1. Explain the advantage of compound interest compared to simple interest.
  2. Which is better for a saver – an account which calculates interest daily, monthly or yearly?
  3. Do you know what your personal savings allowance is?
  4. Explain the difference between APR and AER.
  5. What does the term PAYE stand for?
  6. Explain the difference between a standing order and a direct debit.

Why is the textbook not being sent to Scottish, Welsh and Northern Irish schools?

The book is only being sent to schools in England because the book is mapped to the English curriculum.

In Scotland, Wales and Northern Ireland, schools follow different curricula.

Can I buy the book?

The book is available as a free PDF download.

It will be available to buy in hard copy format online in the next few weeks at a price which covers the costs of Young Money - the charity that publishes it.

What does Young Money say?

Young Money chief executive Michael Mercieca said: "We're delighted to have worked with Martin Lewis on this pioneering project to produce these important educational materials, which will help many students and teachers across the country.

"Financial education is a topic that still doesn't always get the recognition in the education system that it deserves, despite its fundamental importance for everyday life.

"It's vital to the personal wellbeing of individuals and to the country that we improve the education of young people in this area to give them the best possible chance of success in the future."

So how did you do? Answers to the earlier questions

  1. Compound interest means you get interest on interest. So if you earn interest in year one, in year two you get the interest both on what you saved and on the interest in the first year. Simple interest does not do this, meaning that at the same rate, over time the compound interest method will generate a higher amount in interest.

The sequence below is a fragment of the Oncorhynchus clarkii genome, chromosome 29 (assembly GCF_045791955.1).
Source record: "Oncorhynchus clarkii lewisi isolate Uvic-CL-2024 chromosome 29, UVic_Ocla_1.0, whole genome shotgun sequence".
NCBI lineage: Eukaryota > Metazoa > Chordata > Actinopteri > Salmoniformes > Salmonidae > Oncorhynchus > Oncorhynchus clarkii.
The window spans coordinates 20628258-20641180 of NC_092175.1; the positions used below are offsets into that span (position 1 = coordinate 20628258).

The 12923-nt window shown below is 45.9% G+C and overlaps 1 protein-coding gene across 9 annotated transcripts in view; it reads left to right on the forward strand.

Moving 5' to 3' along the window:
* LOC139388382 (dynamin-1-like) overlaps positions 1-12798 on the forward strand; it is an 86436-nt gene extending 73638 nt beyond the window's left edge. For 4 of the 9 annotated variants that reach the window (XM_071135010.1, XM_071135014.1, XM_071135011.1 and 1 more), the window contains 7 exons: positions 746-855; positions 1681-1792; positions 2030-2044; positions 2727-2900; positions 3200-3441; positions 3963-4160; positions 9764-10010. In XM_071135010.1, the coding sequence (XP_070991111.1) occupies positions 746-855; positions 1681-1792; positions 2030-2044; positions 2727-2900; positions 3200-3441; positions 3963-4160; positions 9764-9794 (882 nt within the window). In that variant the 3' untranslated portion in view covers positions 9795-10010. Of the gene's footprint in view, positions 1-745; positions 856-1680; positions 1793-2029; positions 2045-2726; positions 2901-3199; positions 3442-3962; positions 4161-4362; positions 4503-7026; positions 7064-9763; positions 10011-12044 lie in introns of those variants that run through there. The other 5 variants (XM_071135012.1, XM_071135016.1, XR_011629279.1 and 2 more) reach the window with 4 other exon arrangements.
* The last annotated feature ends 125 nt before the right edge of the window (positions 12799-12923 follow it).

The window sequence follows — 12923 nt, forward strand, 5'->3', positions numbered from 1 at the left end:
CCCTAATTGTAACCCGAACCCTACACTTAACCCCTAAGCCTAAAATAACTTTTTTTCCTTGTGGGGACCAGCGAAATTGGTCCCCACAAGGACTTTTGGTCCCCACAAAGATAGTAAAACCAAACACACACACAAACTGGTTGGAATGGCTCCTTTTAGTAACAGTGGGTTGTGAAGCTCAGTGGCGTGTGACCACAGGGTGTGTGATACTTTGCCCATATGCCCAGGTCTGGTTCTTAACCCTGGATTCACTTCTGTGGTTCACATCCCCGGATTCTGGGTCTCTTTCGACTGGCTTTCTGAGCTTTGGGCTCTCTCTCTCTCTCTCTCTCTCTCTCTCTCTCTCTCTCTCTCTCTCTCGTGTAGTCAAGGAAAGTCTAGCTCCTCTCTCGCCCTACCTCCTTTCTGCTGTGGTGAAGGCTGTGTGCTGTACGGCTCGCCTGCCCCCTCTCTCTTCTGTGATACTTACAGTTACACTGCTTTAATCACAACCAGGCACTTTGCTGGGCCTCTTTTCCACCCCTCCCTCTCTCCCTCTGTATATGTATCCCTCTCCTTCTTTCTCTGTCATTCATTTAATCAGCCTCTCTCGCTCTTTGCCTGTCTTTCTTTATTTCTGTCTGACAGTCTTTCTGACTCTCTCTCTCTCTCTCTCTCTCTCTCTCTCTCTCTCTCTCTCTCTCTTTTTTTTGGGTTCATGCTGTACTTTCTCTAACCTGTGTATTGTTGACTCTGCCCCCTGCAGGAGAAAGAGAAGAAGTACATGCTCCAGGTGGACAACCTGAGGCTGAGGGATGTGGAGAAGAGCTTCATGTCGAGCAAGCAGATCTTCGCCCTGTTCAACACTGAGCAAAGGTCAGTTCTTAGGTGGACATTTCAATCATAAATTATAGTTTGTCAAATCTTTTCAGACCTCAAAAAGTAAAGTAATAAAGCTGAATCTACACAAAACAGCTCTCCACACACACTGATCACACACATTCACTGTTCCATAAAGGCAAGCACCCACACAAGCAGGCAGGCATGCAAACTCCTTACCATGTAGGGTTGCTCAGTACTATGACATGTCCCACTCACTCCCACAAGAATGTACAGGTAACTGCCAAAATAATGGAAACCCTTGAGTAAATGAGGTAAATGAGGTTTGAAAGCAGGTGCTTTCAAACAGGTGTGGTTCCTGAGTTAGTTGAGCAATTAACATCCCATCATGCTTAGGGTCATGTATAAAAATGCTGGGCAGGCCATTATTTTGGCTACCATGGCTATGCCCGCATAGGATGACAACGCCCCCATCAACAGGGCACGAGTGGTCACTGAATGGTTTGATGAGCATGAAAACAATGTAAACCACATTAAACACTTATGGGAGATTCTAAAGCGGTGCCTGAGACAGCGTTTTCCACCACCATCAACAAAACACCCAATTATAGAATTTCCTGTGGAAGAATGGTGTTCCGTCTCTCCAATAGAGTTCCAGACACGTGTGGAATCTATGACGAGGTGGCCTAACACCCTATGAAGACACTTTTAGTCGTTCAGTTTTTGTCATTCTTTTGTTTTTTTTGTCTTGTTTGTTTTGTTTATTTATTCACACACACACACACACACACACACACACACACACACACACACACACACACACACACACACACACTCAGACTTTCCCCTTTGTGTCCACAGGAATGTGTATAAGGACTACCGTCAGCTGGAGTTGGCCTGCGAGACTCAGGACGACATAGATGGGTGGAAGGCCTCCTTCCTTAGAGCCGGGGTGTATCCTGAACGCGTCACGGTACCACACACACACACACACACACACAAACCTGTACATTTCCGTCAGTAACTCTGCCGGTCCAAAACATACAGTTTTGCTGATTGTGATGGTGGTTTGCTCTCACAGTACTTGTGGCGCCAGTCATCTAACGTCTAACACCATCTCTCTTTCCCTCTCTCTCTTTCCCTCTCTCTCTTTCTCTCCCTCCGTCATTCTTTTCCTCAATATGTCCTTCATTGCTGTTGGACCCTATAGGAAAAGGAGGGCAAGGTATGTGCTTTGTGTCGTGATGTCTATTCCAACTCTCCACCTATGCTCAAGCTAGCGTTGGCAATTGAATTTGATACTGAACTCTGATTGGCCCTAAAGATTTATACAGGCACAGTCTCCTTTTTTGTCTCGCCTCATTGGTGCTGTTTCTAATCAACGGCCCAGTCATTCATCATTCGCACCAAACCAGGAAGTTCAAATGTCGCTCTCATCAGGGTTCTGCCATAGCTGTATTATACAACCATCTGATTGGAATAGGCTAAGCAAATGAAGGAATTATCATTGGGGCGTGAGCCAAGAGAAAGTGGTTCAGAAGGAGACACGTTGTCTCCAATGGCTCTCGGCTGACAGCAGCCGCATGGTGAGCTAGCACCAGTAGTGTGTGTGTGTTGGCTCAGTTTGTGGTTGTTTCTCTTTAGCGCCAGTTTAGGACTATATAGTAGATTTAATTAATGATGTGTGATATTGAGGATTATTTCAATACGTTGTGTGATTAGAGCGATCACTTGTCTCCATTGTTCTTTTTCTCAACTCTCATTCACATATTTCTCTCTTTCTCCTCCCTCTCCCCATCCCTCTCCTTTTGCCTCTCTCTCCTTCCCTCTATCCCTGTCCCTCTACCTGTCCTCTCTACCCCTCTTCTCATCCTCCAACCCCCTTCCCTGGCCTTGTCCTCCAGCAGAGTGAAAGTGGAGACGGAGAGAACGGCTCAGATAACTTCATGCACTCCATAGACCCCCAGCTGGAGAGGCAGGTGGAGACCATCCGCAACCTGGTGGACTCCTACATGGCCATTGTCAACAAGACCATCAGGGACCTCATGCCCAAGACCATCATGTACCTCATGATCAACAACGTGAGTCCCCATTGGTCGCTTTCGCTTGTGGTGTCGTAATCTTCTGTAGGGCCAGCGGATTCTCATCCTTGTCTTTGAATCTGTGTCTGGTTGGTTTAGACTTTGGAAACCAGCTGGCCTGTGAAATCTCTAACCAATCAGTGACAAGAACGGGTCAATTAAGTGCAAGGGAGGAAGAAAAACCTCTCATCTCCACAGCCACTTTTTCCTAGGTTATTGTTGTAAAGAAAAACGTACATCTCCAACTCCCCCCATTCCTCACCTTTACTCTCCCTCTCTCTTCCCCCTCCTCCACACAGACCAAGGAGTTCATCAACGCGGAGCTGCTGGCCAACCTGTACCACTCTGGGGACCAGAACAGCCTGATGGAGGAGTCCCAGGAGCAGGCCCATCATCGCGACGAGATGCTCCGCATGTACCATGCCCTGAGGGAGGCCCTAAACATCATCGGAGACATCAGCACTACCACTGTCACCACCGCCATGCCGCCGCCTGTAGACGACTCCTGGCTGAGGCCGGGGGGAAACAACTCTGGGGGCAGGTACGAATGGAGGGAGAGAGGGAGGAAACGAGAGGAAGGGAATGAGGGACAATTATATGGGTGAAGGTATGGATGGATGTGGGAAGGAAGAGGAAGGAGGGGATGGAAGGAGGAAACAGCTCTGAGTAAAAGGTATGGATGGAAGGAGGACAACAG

2. Daily calculation is better for a saver (this is actually the method most financial institutions use).

  3. The personal savings allowance means a basic-rate taxpayer (20% tax on income) can earn £1,000 interest on savings per tax year without paying tax on it.

    Higher-rate taxpayers (who move into the 40% tax bracket) can earn £500 interest on their savings before being taxed.

    Additional-rate taxpayers (whose income extends into the 45% tax bracket) get no allowance.

  4. The interest rate you receive when you save money in an account is known as the Annual Equivalent Rate (AER). The Annual Percentage Rate (APR) is what you are charged for borrowing products. Both take into account any fees and charges.

  5. Pay As You Earn. This is the way most employees pay tax – it is deducted by the employer – so the amount of money received comes after tax is taken off.

  6. With a standing order, you are in control – you instruct your bank to pay the money to a particular person or company. It is your responsibility to change the payment details (eg, the date or amount) if they need to be changed.

    A direct debit is an instruction to your bank to release money from your account to pay bills and other amounts automatically – the billing company has control.